Dave Made a Maze 2017 Spoiler Free Movie Review

Dave Made a Maze [2017] exists as a love letter to the creative process in all its messy glory, and if that letter just happens to be delicately folded into the shape of a peculiar yet vaguely menacing animal, then all the better!

This is the maze that Dave made. Baby-faced comedian Nick Thune stars as Dave, a directionless 30-something who just can’t seem to finish anything he starts. His girlfriend Annie (Meera Rohit Kumbhani) returns home from a weekend away to find what looks like a steampunk cardboard fort in their living room. This is the maze Dave made, and he’s inside somewhere, his voice distant and anxious. What started off as a simple maze is now more of a labyrinth; it’s developed a mind of its own, and Dave’s not sure he’ll be able to finish building it. Along with Annie, we’re immediately plunged into the emotional duality of the film: narratively and visually, this is completely ridiculous, but emotionally it’s very real. Despite Dave’s insistence that it’s too dangerous for anyone else to enter, Annie soon finds herself mounting a rescue mission to enter the maze and retrieve her loser boyfriend. She’s joined by a gang of friends and strangers who converged on the apartment to throw an impromptu maze party, including Dave’s best friend Gordon (Buffy’s Adam Busch),  chirpy hipster duo Greg and Bryn (OK Go’s Timothy Norwind, and Stephanie Allynne of the improv team Wild Horses), excitable blonde Jane (Kirsten Vangsness from Criminal Minds), an amateur documentary film crew led by buddy Harry (The Venture Bros.’s James Urbaniak), a couple of clueless Flemish tourists, and other pals and hobos. The plentiful and varied crowd here is a bit hard to keep track of but lends itself to the chaotic vibe that pervades the whole film.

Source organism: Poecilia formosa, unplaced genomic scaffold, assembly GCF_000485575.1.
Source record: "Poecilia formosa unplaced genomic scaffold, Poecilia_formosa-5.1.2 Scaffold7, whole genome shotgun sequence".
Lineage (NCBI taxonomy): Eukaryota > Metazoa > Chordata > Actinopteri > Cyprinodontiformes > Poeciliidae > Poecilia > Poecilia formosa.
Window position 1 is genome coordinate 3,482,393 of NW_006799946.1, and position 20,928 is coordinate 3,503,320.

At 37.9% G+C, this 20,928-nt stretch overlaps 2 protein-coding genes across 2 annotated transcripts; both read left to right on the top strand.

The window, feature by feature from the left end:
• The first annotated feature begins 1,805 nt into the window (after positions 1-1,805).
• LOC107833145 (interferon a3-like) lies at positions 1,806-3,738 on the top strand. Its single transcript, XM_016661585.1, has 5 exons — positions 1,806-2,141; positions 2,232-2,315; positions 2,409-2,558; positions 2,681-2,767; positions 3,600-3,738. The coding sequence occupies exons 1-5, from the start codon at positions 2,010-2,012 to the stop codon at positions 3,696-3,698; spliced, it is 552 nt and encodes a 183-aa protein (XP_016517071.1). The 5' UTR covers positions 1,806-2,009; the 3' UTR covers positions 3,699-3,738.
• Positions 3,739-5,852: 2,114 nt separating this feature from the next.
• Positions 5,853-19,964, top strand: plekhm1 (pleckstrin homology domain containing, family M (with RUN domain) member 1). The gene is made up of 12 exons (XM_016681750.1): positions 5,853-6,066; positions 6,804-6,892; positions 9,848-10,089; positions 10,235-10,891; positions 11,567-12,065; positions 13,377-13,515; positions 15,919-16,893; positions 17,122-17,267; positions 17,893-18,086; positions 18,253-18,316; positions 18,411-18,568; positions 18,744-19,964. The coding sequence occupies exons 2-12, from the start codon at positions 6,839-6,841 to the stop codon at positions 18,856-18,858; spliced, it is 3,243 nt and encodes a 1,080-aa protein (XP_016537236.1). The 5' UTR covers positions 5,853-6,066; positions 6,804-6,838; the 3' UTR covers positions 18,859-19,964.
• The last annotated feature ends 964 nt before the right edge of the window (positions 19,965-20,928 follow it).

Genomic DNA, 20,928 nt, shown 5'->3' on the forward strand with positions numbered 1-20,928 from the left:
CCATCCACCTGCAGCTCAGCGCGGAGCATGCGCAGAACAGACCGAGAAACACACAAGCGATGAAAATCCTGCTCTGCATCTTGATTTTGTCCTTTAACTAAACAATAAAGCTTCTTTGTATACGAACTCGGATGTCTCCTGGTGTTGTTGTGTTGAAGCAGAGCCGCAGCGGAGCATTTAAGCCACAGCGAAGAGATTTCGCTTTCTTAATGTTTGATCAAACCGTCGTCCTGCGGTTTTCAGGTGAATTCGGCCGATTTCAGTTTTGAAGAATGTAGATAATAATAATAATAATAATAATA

This is the sense of anarchic joy that lives in the maze that Dave made. From the very first frame of the goofily animated credits and the first few fuzzy notes of The Equals’ Diversion (a song I have just spent $0.99 to own specifically because this movie made it sound cool as hell), I knew I was in for something special. This movie is loud and proud and shouts it's totally nonsense premise from the rooftops. Even in quiet, serious moments, there’s a sense of play threaded through every scene. Once you get a glimpse inside the maze, the uncanny visuals and weird twists and turns never let you forget this is supposed to be fun, a journey into something truly silly, but no less special because of it.

This is the DIY aesthetic that fuels the sense of anarchic joy in the maze the Dave made. From the smallest details to the grandest sets, everything you see here, even some of the characters, appear to have been lovingly and painstakingly handcrafted. The main material used is obviously cardboard, which, instead of flattening the film into a monochrome, gives it texture and dimension most of the time.  We also encounter paper cranes, yarn, glitter, playing cards, and all manner of other found craft items, all serving an alternate purpose. It all gives off a profound sense of being doable, which may leave viewers itching to take up paper and scissors themselves after the movie ends.